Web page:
We recently started a remodeling job on our house. I didn’t know this at first, but we started on the outside for a reason – to get used to the noise and dust gradually before we move it indoors. I’m learning a whole new way of speaking and listening that requires subtitles and translation. Don’t get me wrong, I’ve done some projects in the past, so I have some notion how contractors work. But I’ve never done a project this large. When a contractor says, or doesn’t say something, I’m beginning to learn that it speaks volumes. Here are some examples:
- “It’s a family owned business.” – This means that one person in the family is the only one left in the business – generally the meanest, biggest pain in the butt that none of the other family members could deal with anymore so they all got out and are now working at the local grocery store.
- “Please check our references.” – They give you a cherry-picked list of people to call who are probably relatives that were never part of the business (why do they all have the same last name?). These are relatives that the contractor has yet to piss off. They built the relative/reference a new closet for free, and now they are qualified to over-exaggerate their praises.
- “That isn’t a service we offer, but we can refer you to someone.” – Translation: “Don’t you know who we are? We wouldn’t touch that kind of work with a 10-foot pole. We know a schmoe who will do it for almost nothing, but you get what you pay for.”
- “We supervise all of our subcontractors.” – I worked with an interior designer once that “supervised” by calling the subcontractors but never showed up at the jobsite. So she had no idea what kind of mess was created or left behind each night when they left. She got a LOT of crabby phone calls from me. I particularly like the tile guy she sent with his pit bull tied to the front door. Charming.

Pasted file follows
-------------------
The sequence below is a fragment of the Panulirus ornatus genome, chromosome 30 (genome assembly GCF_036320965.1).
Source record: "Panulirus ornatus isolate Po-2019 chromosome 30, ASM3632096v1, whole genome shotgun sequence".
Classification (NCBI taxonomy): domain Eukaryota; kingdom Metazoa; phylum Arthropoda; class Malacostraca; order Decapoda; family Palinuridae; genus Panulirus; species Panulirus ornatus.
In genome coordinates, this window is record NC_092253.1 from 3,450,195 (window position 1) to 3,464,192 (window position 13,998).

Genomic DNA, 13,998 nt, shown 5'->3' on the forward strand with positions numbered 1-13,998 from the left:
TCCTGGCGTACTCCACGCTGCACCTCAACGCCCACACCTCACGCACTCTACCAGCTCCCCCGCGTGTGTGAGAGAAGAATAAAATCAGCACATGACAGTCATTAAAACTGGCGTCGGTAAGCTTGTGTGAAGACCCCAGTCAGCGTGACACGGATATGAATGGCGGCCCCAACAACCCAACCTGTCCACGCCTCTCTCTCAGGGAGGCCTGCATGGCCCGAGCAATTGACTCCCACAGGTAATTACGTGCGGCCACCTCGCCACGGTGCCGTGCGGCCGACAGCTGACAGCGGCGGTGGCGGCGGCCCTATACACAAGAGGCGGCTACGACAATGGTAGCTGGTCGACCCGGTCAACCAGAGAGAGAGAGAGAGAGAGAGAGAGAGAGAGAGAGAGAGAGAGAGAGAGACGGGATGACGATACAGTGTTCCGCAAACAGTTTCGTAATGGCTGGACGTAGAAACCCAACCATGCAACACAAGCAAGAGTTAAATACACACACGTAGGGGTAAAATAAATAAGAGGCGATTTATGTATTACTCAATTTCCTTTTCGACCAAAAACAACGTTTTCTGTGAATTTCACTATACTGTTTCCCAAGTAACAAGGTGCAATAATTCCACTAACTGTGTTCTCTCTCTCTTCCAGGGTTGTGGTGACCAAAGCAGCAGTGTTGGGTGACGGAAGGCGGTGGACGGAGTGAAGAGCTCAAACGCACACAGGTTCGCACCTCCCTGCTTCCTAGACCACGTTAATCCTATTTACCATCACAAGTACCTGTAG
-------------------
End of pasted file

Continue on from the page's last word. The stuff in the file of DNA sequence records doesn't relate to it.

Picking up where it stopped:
- “We are pet friendly.” – I think this means they won’t nail gun the cats to a wall if they get in the way, but after that, all bets are off.
Okay, this makes me sound a bit pessimistic, and we are just barely getting started on the project. Let’s just say that I’ve had some interesting experiences in the past (I once criticized a painter for painting over dust & dirt, and he suddenly left the job site for a “painting emergency”). This time around, I am spending quite a bit of time on “due diligence” – checking the Better Business Bureau, verifying licenses, bonding, insurance, and we joined Angie’s LIst to make sure we aren’t getting any real duds.
So wish us luck. I’ve got my noise cancelling earphones. And my sedatives and Aleve. I’m ready.